By Gabrielle Moss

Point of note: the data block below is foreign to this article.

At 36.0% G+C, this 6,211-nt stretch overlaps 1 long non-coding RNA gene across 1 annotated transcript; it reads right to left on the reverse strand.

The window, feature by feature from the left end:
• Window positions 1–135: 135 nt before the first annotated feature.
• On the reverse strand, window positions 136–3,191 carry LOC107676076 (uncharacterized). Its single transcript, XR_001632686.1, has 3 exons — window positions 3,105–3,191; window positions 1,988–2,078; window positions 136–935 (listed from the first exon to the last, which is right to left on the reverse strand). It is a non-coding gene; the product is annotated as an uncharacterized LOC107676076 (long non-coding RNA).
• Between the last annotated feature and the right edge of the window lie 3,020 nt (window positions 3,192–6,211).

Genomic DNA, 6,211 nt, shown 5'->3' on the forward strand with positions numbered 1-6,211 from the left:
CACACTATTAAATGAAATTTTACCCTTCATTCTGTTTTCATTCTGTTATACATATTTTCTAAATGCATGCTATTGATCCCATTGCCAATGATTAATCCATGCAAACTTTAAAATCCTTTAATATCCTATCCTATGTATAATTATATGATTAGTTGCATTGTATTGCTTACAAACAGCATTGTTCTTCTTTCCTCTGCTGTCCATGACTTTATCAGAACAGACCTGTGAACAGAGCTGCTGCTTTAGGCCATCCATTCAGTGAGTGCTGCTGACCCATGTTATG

And Jessica Milli, study director at the Institute for Women’s Policy Research, points to a factor that has nothing to do with leaning in, out, or sideways: women are still expected to perform the majority of domestic labor, including childcare, in our country, because of insufficient family leave policies, and because in many workplaces, there is not “a lot of support for childcare, flexible working arrangements and things like that,” Milli tells Bustle. As a result, women often end up pausing their careers for several years, working fewer hours, or taking on lower-paying jobs with more flexible schedules to accommodate childcare, which can lead to their earning 20 percent less than male peers over the longterm. That statistic comes from a series of studies looking at family culture in the U.S. and Scandinavia, which found no similar earnings drop or career change for fathers.

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